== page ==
SPEAKING OF BORDERS. John Livingston, owner of Logos, opined the other day during a conversation in front of the House Of Bread that Borders hasn't hurt Logos. He also explained how Logos works with all local bookstores in recovering stolen books and how Logos and Borders already have worked out a system. John believes that, like restaurants and antique stores near each other, Borders will attract book-buying folks from the community who otherwise might not come downtown. An interesting point.

CABMUFEST, FIRST WEEKEND. The production of Aaron Copland's The Tender Land was incredible. To realize what the festival had to overcome to present Copland's only opera should make us appreciate the Cabrillo Music Festival even more. The tenor should get a full-time job in Borders--but enough of that. Copland was an excellent composer and almost single-handedly created what is "an American sound" in music, but his sense of drama, plots and theatre wasn't so hot. This only opera of his was dull, but CabMuFest accomplished much with what they had to work with. On the other hand, what the Cabrillo Music Festival has always done best is premiere and play new music, and the concert Aug. 6 at the Civic was one of the very best. Christopher Rouse's Der gerettete Alberich or Alberich Saved (a California premiere) received a long and standing ovation, and deserved every minute of it. If you like Wagner, Rouse's contemplation on Alberich is funny, it's possible, and if Wagner heard it he'd probably love it, but I wouldn't want to be sitting next to him just in case he didn't. Rouse won a Pulitzer for his Trombone Concerto, and this is his third visit to Santa Cruz. We should make him an honorary surfer or give him free rides on the Giant Dipper. There are probably tickets left for the remaining four concerts. Call 420-5260 ext. 5 about tickets. Don't wait until next year.

DOUG RAND ACTION FUND AWARDS. Mayor Keith Sugar started the program, saluted the Doug Rand Action Fund and welcomed the audience of 60 or more folks at the E.A. Chase Collateral Damage statue on the morning of Aug. 6. Four community organizations received the first Doug Rand Action Award grants. The awards, presented by Mathilde Rand, went to the Santa Cruz Community Currencies Project, which is a community-based trading network designed to keep our money in our community. Call 429-2232. Earth First! received an award, and the group is in the midst of a "West Coast Rendezvous," supporting the tree-sitting in South County and also protesting Trader Joe's in Capitola over genetic engineering of our edibles. Call 425-3205. Art and Revolution Street Theatre Collective got an award; it's doing protest theatre about genetic engineering of foods too. Residentes Unidos received an award for the work it's doing in organizing the Mexican Community.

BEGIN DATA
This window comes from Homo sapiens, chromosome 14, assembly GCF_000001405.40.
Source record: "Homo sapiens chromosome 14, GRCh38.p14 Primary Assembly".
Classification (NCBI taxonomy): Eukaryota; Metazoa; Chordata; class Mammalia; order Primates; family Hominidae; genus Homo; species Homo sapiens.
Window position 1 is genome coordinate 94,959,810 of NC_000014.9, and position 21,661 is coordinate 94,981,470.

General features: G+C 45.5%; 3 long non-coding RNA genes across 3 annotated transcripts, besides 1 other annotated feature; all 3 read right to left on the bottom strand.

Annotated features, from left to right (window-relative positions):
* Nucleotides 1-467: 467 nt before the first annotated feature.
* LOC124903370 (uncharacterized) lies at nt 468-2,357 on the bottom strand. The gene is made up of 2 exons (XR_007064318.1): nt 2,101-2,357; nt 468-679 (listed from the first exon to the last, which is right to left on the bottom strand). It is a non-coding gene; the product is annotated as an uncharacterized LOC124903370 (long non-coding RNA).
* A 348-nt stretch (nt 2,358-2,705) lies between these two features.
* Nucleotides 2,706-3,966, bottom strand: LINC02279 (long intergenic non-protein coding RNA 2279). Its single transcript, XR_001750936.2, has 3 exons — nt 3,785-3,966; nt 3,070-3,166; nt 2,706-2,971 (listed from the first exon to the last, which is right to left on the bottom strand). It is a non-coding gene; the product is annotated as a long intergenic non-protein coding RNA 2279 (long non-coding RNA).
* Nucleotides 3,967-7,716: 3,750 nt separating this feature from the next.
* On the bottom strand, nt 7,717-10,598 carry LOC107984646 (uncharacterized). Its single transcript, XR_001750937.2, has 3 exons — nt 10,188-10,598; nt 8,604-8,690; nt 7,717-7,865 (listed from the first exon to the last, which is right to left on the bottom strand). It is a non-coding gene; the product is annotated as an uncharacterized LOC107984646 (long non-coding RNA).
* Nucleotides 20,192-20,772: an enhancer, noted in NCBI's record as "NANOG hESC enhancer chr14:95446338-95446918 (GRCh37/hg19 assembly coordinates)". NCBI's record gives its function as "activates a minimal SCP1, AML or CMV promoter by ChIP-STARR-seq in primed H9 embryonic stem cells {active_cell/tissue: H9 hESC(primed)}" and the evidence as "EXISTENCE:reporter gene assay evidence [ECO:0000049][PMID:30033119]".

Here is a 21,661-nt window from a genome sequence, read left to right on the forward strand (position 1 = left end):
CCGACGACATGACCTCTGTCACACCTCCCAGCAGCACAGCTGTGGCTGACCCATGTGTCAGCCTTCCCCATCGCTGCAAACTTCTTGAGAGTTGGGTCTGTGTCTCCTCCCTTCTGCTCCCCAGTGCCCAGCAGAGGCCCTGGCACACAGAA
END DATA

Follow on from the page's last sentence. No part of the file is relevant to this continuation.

ODDS AND ADDENDUM. I'm sure we all know that Ralph Nader is returning to the Civic on Aug. 23. It's a free event sponsored by the Green Party, and of course every forthright decent person has decided to be true to their inner selves and will vote for him instead of Al Gore, right? Thanks to the Santa Cruz Coffee Roasting Company I've learned that the darker the roast, the less the amount of caffeine. That means that ounce for ounce, espresso has less caffeine than a regular cup of coffee. I'll be in L.A. visiting grandchildren again this weekend. Last time I was there I visited the new Getty Museum--what an uninspired mess of unrelated buildings, great and timeless art inside. Those buildings are as bad as our new downtown Santa Cruz structures, and the museum didn't have a budget to blame.

BUMPER STICKERS, SON OF. Tom Nawalinski sent in "Earth First! Then we log the other planets," which he saw at New Leaf Market. I don't imagine it was on a Big Creek Lumber truck, but after Big Creek's latest statements on logging in our county I wouldn't be surprised. Then again, there are some commercial-type palindromes (read backwards) like "lonely Tylenol," "Pepsi is pep." I almost included "ah, May a Yahama," but it doesn't quite work out, as you can tell.

Bruce critiques films every other Thursday on KUSP (88.9FM) at 12:50pm. Reach Bruce at [email protected] or leave messages at 457-5814, ext. 400.

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From the August 9-16, 2000 issue of Metro Santa Cruz.